Nursing Homes & COVID: 200,000 Fatalities in One Institutionalized Population
Last week, the U.S. officially recognized a COVID death toll of one million U.S. residents. An estimated 200,000 or 20 percent of those deaths have occurred in nursing homes. At any given time, individuals in long-term care/skilled nursing institutions comprise approximately three-tenths of one percent of the U.S. population. One would think that an investigation would be under way to determine how such a tragedy could occur in one institutionalized population and who is accountable.
There is no doubt that a huge proportion of these deaths were preventable. However, due to neglect and greed of corporate providers, paid by taxpayers to care for patients in LTC/SKN facilities, and lax government regulation, COVID was allowed to sweep through institutions housing frail elderly and disabled Americans. This resulted in the largest mass fatality of an institutionalized population in the history of the United States.
Appallingly, interest in accountability for this human rights atrocity on the part of politicians, the media, the medical professions, government agencies, or any other relevant interest group is nonexistent. Even two commissions on nursing homes – one specifically charged with investigating COVID in LTC/SKN institutions and one under the auspices of the National Academies Science Engineering & Medicine (NASEM released a report barely a month ago) – ignored the issue of industry culpability.
The industry is culpable. It was well-known that a novel virus was likely to make its way to the United States eventually. For decades, scientists have been sounding alarms. Asian countries learned from the SARS pandemic and issued guideline for protecting patients from raging viral pandemics. Those guidelines were ignored by the U.S. nursing home industry.
Indifference to an unnecessary mass fatality event is occurring in a context of long-developing denigration of the worthiness and value of elderly and disabled Americans. Religions and their leaders have been absent from and seemingly uninterested in the plight of institutionalized people needing nursing care. Indeed, many deplorable facilities are affiliated with major religious organizations.
And then there is the question of bioethics and decline of Enlightenment and Judeo-Christian ethics as they pertain to persons needing medical care. Indeed, the current dominant bioethics movement supports withholding beneficial medical care from the elderly for the sake of the market economy and what they erroneously see as federal budgetary constraints.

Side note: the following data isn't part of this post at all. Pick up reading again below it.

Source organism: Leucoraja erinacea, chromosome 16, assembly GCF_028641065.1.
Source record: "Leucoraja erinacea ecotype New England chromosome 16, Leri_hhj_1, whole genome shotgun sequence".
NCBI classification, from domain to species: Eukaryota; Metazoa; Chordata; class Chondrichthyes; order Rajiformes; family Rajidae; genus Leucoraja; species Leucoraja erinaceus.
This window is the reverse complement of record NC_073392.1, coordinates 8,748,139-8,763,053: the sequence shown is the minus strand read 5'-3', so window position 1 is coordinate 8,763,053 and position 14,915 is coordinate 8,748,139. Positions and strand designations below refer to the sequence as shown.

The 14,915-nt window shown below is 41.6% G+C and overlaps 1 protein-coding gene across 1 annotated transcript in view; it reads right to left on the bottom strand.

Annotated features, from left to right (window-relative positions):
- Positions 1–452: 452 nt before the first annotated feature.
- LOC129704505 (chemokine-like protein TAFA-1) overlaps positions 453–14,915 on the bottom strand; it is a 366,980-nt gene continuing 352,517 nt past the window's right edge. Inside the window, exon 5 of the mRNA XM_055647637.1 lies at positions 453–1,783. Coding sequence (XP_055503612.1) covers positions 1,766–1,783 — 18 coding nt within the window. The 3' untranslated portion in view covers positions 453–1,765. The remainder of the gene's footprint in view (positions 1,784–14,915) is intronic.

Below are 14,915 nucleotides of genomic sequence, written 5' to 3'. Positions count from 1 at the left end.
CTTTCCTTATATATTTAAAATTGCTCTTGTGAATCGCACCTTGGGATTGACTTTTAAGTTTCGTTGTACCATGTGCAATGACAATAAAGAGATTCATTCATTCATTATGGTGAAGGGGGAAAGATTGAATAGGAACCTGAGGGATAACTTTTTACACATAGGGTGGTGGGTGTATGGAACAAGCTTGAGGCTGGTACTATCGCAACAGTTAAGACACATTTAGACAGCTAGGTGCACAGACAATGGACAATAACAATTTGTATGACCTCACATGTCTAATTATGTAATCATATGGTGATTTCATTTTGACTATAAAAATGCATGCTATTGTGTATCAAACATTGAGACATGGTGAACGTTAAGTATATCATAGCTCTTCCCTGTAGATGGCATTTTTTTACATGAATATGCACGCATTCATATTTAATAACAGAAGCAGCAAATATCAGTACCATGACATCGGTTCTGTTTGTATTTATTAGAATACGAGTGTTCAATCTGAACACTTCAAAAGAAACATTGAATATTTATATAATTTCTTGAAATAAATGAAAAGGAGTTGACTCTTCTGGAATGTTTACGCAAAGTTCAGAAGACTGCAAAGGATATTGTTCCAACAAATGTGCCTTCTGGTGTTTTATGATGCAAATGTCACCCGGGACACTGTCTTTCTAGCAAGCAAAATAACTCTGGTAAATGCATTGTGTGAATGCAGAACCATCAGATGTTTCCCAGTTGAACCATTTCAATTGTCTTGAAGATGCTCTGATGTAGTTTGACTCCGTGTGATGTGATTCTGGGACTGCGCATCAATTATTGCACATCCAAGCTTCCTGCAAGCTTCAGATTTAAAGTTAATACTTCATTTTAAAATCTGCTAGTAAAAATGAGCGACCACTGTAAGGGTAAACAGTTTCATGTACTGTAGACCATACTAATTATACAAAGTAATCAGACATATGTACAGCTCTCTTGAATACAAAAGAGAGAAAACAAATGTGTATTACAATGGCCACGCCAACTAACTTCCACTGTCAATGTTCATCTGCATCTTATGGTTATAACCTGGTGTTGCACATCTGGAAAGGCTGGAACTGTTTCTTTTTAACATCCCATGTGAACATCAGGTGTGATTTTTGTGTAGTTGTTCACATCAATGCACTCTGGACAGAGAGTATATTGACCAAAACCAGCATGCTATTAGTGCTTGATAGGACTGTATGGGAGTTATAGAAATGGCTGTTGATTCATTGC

The Elderly & Human Rights in a Neoliberal Capitalist Society
As a highly visible extremist Catholic majority on the nine member U.S. Supreme Court “legislates” on human rights for a population of 340 million citizens, a small group of America’s most prominent and powerful bioethicists are engaged behind the scenes in a chilling, ageist movement – mostly in academic journals. Few Americans are aware of the proposals for “rationing” medical care concocted by Daniel Callahan of the prestigious Hasting Center on Bioethics, celebrity physician Zeke Emmanuel, and other well-known bioethicists.
The underlying philosophical/ethical, foundation of these physicians’-academicians’ rationale is a toxic, perverse, combination of utilitarianism and neoliberal economics rather than a profound and humane theoretical framework calling for reinforcement of universal human rights based on Enlightenment values and ethics. The essence of their reasoning is that the U.S. cannot afford all the medical care needed by the U.S. population, therefore some needed care should be directed away from the elderly to young populations who are of more value to society, i.e., from the less productive to the more productive.
A review of the literature clearly exposes two unexamined and flawed premises of this horrifying philosophical/ethical position: (1) the U.S. economic system cannot absorb the cost of needed medical care for all citizens, and (2) the elderly are not as worthy as younger cohorts. Proponents argue from these premises to the conclusion that it is OK to shorten the lives of elderly Americans for the sake of reducing costs.
Integral to their position is the concept of a “decent minimum level of medical care.” Schneiderman defines a decent level of medical care as: